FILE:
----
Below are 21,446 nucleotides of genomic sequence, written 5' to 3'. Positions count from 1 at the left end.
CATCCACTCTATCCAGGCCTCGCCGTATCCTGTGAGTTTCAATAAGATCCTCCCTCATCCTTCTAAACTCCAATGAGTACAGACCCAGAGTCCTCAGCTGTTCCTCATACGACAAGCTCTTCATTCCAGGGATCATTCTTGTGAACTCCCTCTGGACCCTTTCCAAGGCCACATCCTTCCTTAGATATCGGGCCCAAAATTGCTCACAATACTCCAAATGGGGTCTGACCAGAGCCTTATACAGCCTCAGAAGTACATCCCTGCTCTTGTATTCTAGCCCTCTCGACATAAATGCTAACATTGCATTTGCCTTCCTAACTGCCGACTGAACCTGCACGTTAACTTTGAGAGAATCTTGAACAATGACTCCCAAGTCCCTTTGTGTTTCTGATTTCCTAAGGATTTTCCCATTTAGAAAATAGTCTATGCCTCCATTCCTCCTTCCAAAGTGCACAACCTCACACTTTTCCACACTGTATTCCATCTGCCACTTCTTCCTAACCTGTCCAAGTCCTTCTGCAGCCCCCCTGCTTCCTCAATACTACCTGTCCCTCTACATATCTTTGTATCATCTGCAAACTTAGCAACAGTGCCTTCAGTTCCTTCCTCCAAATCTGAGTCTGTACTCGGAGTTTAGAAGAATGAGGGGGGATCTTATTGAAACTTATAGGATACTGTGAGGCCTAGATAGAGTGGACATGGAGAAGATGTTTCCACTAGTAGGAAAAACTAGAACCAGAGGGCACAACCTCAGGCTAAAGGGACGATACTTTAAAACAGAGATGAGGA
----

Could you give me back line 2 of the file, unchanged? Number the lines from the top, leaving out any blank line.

CATCCACTCTATCCAGGCCTCGCCGTATCCTGTGAGTTTCAATAAGATCCTCCCTCATCCTTCTAAACTCCAATGAGTACAGACCCAGAGTCCTCAGCTGTTCCTCATACGACAAGCTCTTCATTCCAGGGATCATTCTTGTGAACTCCCTCTGGACCCTTTCCAAGGCCACATCCTTCCTTAGATATCGGGCCCAAAATTGCTCACAATACTCCAAATGGGGTCTGACCAGAGCCTTATACAGCCTCAGAAGTACATCCCTGCTCTTGTATTCTAGCCCTCTCGACATAAATGCTAACATTGCATTTGCCTTCCTAACTGCCGACTGAACCTGCACGTTAACTTTGAGAGAATCTTGAACAATGACTCCCAAGTCCCTTTGTGTTTCTGATTTCCTAAGGATTTTCCCATTTAGAAAATAGTCTATGCCTCCATTCCTCCTTCCAAAGTGCACAACCTCACACTTTTCCACACTGTATTCCATCTGCCACTTCTTCCTAACCTGTCCAAGTCCTTCTGCAGCCCCCCTGCTTCCTCAATACTACCTGTCCCTCTACATATCTTTGTATCATCTGCAAACTTAGCAACAGTGCCTTCAGTTCCTTCCTCCAAATCTGAGTCTGTACTCGGAGTTTAGAAGAATGAGGGGGGATCTTATTGAAACTTATAGGATACTGTGAGGCCTAGATAGAGTGGACATGGAGAAGATGTTTCCACTAGTAGGAAAAACTAGAACCAGAGGGCACAACCTCAGGCTAAAGGGACGATACTTTAAAACAGAGATGAGGA